Leaning heavily on the Dennis decision for support, Ms. Bourne revisited many of the same arguments that had been laid out by the previous attorneys for the developer when they argued the first case in front of Judge Kilborn.
"[The Dennis decision] is a solid and appealing reason to amend the judgment and find that the Martha's Vineyard Commission is a local board," Ms. Bourne said.
Quoting heavily from the ruling by Judge Kilborn, Mr. Wodlinger and Mr. Rappaport said the Dennis decision changes nothing. They cited a long list of differences between the MVC and the Dennis historic district commission.
Both pointed to the makeup of the commission, which includes nine members who are elected at large, six members appointed by each of the towns, one member appointed by the county commission and five members appointed by the governor of Massachusetts. Mr. Rappaport noted that the members of the Dennis historic district commission are elected in a town election while the nine elected members of the MVC are chosen every two years in the state election. He said there is even a provision in the MVC statute that allows for an appointment by the President of the United States, if it is deemed necessary by Congress.
"A plain and stark difference," Mr. Rappaport said.
"The regional theme runs through the whole thing . . . . the opening paragraph of Chapter 831 [the enabling statute for the MVC] refers to the entire Island of Martha's Vineyard, whereas Dennis refers to Dennis," Mr. Wodlinger said.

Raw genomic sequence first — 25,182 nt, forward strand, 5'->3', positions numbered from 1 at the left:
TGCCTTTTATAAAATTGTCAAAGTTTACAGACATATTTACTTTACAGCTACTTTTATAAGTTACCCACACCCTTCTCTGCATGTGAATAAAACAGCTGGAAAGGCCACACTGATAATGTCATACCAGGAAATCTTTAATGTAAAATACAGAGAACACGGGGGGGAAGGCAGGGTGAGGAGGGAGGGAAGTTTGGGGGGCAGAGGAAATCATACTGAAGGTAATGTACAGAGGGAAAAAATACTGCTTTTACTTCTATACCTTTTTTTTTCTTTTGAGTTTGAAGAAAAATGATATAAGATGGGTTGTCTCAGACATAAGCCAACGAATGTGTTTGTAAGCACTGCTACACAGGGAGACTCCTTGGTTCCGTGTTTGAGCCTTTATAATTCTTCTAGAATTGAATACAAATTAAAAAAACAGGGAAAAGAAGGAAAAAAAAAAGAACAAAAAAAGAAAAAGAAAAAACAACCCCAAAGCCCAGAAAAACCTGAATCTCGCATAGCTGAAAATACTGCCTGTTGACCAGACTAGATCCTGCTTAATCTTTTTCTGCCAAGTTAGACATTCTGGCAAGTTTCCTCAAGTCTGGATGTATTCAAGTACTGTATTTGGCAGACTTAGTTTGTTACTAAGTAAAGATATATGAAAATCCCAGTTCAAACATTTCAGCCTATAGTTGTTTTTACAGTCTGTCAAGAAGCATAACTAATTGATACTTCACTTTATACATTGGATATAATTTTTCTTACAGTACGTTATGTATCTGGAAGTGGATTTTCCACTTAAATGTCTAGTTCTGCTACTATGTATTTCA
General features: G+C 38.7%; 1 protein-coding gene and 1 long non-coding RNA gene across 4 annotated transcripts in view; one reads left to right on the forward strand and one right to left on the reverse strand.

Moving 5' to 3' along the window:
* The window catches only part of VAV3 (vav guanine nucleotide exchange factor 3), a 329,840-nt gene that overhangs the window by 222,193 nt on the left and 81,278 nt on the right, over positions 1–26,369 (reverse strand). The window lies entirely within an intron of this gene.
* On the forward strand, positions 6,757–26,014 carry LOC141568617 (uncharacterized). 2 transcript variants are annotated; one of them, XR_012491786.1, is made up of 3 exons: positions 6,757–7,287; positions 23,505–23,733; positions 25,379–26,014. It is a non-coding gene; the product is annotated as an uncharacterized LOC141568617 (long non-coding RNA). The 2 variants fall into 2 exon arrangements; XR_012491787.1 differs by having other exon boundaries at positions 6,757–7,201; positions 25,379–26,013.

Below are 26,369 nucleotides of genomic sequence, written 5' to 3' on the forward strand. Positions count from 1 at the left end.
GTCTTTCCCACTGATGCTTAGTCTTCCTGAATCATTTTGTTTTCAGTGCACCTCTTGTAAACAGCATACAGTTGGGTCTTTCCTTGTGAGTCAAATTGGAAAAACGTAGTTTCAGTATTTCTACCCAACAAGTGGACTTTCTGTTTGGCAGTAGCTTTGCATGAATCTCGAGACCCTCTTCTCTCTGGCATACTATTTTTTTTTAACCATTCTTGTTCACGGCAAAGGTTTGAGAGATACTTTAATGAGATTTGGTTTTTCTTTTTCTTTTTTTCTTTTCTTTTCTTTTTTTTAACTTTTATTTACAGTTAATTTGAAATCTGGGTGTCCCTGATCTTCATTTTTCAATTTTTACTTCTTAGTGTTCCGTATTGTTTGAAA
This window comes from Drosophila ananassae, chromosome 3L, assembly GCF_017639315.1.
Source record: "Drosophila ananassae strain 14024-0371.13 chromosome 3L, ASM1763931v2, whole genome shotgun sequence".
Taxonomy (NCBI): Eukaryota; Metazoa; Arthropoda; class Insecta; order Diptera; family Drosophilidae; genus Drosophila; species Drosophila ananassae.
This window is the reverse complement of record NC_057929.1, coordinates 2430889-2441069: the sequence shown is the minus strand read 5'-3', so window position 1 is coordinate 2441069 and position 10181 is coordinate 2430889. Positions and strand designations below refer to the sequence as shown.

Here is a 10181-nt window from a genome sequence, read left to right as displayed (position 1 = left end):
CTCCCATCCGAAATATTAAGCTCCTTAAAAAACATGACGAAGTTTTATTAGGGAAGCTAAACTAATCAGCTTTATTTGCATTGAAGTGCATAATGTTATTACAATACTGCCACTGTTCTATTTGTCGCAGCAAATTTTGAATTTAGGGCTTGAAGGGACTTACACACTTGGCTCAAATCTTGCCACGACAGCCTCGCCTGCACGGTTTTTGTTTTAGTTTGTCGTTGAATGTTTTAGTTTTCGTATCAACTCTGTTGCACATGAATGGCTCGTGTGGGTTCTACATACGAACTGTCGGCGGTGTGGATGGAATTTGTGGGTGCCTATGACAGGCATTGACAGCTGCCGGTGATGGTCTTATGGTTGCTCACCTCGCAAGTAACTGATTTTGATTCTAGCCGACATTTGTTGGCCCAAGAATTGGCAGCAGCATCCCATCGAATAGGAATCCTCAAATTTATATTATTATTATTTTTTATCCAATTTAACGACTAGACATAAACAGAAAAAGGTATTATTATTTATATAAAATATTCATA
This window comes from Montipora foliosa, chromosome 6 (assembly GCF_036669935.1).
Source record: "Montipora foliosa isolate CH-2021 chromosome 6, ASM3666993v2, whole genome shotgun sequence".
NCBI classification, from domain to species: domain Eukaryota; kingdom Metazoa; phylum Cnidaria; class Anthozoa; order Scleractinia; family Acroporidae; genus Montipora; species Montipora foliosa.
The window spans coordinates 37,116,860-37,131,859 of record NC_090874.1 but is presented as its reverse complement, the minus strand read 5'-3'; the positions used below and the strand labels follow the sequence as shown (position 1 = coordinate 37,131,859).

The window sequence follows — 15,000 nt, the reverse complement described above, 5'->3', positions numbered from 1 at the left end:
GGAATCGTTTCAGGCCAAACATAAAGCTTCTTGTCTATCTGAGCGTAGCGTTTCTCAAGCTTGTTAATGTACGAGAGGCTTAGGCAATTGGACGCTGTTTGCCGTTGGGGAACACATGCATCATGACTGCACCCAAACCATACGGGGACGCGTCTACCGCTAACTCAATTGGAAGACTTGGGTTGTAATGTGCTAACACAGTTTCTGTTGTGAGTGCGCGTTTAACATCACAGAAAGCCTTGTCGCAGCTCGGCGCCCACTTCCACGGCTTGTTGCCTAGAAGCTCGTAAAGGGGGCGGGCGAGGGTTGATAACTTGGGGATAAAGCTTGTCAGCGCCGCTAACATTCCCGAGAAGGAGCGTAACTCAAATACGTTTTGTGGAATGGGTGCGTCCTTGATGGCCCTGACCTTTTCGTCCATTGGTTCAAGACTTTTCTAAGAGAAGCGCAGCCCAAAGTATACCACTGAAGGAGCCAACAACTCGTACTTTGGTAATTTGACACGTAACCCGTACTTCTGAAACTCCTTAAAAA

"What Judge Kilborn found and what we agree with is that there is no inconsistency between Chapter 40B's concern with affordable housing and the Vineyard commission act itself," he also said.
Mr. Wodlinger pointed to the numerous affordable housing projects that have been approved by the commission over the years, including the recent Bridge housing project in Vineyard Haven. He said the commission has carved 30 affordable lots out of development projects over the years and has extracted $250,000 from developers for the Dukes County Regional Housing Authority.
"The Vineyard commission has been promoting affordable housing for years," Mr. Wodlinger said.
"As Judge Kilborn stated, this is not a case of comparing one board and another board. The Martha's Vineyard Commission is designed to protect the values of Martha's Vineyard and that is its charter," Mr. Rappaport said. Returning to one of his own themes from the original case, the town attorney said it is the job of the state legislature, not the courts, to change the enabling statutes for the MVC or Chapter 40B.
"It is not a question of choosing one over the other, they are both worthwhile and the legislature has spoken. It is the job of the legislature, not the courts, to decide the relationship between these two statutes," Mr. Rappaport said.
Mr. Rappaport represents the town zoning board of appeals in the case. Mark Bobrowski, a Concord attorney, represents the Oak Bluffs selectmen.
Mr. Bobrowski was also present on Tuesday, but he made no comment other than to say that he endorsed the arguments of Mr. Wodlinger and Mr. Rappaport.
"Simply stated, Judge Kilborn was right, his analysis was correct," Mr. Rappaport concluded.